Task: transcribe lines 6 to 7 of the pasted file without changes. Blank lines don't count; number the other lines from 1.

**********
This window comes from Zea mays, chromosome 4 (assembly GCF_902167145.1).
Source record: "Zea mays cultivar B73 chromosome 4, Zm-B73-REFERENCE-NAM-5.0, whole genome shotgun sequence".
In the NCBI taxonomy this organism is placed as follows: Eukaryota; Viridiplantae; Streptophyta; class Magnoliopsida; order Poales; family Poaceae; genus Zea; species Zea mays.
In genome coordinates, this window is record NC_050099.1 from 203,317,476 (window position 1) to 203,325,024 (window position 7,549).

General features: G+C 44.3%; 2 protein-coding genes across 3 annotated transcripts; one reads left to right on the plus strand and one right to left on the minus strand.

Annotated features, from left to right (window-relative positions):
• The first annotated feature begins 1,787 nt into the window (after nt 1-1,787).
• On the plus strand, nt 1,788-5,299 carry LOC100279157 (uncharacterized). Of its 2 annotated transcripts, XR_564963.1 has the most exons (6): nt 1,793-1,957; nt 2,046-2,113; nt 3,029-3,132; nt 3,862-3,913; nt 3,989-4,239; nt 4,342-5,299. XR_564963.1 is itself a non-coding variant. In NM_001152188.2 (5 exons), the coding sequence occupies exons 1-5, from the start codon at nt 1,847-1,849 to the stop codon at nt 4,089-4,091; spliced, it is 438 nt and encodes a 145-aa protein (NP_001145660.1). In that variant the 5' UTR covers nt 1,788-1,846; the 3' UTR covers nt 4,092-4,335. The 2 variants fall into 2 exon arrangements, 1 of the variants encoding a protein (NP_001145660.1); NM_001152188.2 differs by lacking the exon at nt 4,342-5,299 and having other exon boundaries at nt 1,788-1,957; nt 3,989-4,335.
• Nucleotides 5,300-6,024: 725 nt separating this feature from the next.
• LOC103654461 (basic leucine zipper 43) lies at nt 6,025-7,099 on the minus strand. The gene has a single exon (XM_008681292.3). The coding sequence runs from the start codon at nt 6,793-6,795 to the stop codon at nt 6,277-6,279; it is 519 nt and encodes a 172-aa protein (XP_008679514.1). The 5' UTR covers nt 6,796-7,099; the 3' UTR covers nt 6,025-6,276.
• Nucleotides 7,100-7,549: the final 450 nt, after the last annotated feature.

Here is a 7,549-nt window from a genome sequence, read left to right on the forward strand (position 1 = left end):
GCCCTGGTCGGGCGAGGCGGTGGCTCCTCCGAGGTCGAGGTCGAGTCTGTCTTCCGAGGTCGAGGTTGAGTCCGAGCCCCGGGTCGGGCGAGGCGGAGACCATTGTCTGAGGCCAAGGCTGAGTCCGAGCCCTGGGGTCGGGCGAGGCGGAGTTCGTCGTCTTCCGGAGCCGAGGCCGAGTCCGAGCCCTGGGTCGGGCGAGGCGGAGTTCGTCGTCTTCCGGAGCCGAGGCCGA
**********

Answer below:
Annotated features, from left to right (window-relative positions):
• The first annotated feature begins 1,787 nt into the window (after nt 1-1,787).